A sustained U.S.-Pakistani partnership after the Soviet withdrawal from Afghanistan could have produced a very different history than the one we wrestle with today.
The news from Pakistan is grim. NATO helicopters engage suspected militants inside Pakistan, killing three, only to discover they are Pakistani soldiers. The angry Pakistani government blocks NATO fuel shipments at the Khyber Pass, and militants attack the stalled trucks. An Obama administration report to Congress charges that the Pakistanis aren't doing enough against the Taliban and al Qaeda. Press accounts quote unnamed officials asserting that elements in Pakistani intelligence are encouraging the Taliban to step up attacks on NATO forces. And Bob Woodward cites President Obama as saying "the cancer is in Pakistan."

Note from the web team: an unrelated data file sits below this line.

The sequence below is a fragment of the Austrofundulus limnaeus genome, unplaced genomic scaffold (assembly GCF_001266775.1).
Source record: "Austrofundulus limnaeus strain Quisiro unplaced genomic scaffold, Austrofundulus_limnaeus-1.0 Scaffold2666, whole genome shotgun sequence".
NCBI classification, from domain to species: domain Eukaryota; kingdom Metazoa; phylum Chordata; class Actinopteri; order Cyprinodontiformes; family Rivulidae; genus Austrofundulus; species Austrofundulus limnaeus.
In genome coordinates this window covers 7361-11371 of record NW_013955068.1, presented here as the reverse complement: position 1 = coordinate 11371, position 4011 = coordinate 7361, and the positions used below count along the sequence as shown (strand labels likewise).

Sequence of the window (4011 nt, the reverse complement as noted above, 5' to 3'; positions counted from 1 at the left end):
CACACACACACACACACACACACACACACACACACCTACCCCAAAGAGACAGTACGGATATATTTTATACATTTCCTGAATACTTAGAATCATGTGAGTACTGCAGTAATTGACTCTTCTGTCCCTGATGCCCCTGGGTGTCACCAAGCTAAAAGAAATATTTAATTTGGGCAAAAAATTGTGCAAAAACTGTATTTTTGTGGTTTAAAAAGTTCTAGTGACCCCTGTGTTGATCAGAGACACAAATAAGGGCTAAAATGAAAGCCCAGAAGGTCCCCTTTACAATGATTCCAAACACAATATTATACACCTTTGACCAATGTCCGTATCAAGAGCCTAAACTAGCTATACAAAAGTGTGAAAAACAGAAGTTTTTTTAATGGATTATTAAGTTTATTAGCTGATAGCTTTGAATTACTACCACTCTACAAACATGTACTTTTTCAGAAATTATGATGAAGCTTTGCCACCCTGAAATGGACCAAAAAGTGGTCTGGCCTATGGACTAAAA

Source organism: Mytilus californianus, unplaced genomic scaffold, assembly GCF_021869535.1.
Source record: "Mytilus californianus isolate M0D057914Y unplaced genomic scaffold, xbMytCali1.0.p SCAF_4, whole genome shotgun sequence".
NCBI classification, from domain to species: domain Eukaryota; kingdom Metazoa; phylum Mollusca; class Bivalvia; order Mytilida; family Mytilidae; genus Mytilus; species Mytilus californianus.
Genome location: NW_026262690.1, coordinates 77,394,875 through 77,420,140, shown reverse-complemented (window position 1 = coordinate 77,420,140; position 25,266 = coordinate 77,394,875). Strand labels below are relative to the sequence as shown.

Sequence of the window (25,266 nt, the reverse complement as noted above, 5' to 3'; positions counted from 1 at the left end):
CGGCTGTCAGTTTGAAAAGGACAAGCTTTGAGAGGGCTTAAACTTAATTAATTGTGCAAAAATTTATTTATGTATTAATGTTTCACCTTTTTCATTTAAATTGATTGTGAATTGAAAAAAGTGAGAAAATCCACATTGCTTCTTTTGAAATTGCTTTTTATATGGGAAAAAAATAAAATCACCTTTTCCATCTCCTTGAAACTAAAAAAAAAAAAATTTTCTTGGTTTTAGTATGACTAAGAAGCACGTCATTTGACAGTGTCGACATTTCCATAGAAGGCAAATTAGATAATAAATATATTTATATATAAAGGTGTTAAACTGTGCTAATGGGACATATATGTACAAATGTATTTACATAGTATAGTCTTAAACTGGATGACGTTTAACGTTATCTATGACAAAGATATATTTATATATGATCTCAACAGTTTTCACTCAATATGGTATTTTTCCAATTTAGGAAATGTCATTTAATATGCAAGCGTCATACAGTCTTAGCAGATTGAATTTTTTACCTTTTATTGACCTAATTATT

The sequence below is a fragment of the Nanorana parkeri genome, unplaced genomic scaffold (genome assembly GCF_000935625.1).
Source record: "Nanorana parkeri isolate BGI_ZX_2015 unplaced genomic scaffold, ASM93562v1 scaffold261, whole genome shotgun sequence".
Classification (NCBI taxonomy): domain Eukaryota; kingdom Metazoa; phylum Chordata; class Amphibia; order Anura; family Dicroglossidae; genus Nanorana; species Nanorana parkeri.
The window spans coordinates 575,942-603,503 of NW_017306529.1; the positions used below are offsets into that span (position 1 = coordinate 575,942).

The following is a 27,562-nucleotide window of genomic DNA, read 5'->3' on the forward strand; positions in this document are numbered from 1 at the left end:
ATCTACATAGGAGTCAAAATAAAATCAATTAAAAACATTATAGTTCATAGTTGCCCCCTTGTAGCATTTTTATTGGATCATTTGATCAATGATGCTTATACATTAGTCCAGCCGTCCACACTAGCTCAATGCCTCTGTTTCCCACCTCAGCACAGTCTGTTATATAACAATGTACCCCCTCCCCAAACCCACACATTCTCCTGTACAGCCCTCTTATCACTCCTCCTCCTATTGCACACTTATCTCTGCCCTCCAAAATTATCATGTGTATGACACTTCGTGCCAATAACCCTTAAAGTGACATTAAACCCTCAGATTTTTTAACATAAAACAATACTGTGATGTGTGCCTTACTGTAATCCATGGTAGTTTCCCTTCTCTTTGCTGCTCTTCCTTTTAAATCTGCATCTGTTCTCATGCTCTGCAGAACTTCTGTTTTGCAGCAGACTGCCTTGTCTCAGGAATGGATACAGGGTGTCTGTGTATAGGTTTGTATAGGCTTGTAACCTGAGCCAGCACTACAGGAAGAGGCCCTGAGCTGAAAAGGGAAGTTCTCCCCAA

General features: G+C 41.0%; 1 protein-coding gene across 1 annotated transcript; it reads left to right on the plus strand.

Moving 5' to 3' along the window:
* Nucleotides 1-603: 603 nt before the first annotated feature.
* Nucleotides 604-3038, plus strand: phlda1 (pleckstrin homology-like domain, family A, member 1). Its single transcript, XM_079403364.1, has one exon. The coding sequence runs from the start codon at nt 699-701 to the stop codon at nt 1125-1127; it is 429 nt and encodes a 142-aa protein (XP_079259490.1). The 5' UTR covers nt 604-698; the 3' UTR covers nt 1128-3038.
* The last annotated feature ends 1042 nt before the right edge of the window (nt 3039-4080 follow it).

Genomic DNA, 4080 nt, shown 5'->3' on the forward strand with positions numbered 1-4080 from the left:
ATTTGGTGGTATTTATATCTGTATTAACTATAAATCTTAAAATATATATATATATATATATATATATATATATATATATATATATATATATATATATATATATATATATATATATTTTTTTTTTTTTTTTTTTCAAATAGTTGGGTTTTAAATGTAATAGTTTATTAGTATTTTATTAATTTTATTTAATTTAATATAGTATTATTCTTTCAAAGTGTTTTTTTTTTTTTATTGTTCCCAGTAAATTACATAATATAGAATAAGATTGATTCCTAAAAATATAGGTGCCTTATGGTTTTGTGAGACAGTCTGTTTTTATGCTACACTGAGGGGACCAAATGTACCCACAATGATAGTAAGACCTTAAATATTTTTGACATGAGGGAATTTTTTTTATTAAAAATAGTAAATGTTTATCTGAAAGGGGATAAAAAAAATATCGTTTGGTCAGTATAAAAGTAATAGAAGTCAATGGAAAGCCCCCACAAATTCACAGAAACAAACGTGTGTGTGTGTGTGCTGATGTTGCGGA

One could easily conclude that we are describing an enemy, not an ally. Many in Pakistan feel the same way. And yet the prospects for stabilizing Afghanistan, defeating al Qaeda and preventing further attacks on the United States are a direct function of that strained alliance. It is time for a collective deep breath.
Pakistan's historical narrative focuses on how the U.S. worked with Pakistanis and Afghans to drive the Soviets from Afghanistan in the 1980s: We succeeded—and then we left. And on our way out, we slapped sanctions on Pakistan, ending all security and economic assistance because of the country's nuclear program, which we had known about since 1974 when Pakistan's prime minister announced it publicly. We left Pakistan alone to deal with a destabilizing civil war in Afghanistan, and when the Taliban emerged as a dominant force in the mid-1990s, Islamabad supported them as a means of ending the conflict.